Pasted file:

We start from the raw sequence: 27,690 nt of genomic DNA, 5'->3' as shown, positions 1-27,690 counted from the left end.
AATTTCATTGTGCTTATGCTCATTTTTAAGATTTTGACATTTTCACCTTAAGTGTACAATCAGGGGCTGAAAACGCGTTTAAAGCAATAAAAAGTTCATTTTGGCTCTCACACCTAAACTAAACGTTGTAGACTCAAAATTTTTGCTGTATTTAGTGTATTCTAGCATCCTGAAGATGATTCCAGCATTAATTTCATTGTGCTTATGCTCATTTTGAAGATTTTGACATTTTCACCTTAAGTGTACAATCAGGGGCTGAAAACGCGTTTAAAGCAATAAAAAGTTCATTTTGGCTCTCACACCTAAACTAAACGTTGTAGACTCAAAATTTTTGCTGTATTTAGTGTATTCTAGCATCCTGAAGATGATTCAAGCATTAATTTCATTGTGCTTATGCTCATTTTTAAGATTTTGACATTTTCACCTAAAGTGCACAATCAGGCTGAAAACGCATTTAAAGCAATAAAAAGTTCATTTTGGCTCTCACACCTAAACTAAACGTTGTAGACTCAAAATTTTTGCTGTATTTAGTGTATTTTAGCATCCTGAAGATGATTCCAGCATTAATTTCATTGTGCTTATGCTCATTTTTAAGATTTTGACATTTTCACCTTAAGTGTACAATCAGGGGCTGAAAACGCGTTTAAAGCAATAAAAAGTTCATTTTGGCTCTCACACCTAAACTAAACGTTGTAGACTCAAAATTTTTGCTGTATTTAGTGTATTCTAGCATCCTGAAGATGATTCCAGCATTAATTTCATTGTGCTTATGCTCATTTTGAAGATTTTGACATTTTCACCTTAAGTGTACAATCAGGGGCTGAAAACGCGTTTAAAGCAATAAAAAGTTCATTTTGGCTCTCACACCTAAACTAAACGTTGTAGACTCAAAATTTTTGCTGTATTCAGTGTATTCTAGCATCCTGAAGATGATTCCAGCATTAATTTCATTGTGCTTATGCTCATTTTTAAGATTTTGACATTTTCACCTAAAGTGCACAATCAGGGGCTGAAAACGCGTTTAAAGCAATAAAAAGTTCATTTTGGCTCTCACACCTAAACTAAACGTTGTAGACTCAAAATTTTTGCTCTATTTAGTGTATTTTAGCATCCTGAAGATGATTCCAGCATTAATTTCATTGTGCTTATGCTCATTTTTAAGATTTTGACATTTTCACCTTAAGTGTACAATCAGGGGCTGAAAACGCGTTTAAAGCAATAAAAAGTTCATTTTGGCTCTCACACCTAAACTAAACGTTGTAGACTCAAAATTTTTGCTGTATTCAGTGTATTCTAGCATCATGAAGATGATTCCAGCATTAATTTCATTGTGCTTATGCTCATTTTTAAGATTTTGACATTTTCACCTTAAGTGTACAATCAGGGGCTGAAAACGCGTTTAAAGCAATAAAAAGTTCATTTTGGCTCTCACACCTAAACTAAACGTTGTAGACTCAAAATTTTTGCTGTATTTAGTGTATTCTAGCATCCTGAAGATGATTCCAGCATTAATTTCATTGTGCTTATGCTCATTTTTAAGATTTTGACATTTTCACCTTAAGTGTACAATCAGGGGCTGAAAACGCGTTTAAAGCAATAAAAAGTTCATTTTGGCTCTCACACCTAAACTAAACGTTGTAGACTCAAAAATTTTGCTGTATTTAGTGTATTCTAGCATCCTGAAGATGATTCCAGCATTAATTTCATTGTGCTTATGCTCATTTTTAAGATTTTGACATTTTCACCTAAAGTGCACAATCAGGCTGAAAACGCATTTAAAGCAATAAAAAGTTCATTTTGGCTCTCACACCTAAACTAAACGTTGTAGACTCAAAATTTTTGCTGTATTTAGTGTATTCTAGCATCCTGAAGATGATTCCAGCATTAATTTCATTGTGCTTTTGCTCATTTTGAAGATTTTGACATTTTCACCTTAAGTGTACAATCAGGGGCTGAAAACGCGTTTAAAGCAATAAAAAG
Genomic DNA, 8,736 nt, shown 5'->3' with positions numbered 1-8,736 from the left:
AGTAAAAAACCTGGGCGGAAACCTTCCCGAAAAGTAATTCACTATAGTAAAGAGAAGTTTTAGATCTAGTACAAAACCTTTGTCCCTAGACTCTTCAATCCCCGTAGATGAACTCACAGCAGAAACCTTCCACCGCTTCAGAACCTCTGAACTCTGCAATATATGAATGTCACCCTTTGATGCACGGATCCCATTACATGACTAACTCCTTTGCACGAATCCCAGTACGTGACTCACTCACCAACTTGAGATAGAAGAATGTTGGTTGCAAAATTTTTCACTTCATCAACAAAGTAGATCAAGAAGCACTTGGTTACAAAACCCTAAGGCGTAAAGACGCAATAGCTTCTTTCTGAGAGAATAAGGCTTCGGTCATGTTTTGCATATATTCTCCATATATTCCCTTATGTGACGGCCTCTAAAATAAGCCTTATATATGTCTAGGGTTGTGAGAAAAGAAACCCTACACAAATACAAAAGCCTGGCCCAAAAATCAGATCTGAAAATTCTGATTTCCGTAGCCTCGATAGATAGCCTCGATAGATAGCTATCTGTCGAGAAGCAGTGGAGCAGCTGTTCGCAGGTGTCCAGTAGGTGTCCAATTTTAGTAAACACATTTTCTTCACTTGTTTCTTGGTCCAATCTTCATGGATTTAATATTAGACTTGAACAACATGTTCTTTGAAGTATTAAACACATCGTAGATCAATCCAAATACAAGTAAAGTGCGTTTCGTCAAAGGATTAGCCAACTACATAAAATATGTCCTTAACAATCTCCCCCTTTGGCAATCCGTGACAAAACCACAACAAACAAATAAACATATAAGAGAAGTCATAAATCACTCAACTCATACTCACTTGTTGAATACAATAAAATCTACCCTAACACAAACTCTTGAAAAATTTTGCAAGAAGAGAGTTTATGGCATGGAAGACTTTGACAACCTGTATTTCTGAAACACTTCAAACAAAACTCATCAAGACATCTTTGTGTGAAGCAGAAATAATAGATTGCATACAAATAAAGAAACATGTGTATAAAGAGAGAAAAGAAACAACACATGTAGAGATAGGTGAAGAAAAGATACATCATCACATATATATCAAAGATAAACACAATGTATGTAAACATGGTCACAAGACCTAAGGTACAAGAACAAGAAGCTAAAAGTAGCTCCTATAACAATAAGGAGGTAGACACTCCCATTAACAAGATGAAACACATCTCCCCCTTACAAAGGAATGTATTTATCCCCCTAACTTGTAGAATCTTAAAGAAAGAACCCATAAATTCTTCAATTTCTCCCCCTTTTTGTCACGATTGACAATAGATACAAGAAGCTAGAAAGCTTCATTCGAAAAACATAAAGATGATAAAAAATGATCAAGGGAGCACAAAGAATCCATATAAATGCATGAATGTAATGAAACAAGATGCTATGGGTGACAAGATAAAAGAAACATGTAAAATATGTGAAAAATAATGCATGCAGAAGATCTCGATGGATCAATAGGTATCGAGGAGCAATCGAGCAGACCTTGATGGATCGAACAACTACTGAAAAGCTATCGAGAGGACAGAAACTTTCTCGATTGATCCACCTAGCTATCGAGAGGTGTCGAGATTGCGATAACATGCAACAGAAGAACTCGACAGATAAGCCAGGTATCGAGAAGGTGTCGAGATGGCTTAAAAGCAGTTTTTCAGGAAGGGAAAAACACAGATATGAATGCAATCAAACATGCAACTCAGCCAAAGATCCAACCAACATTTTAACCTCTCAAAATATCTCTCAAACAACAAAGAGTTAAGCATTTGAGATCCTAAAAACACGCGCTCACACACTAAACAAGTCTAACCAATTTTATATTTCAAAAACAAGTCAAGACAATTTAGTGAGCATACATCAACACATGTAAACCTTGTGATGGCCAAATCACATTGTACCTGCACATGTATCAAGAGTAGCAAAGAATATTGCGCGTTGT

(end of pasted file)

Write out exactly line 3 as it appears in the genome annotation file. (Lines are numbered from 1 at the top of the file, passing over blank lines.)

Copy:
Genomic DNA, 8,736 nt, shown 5'->3' with positions numbered 1-8,736 from the left: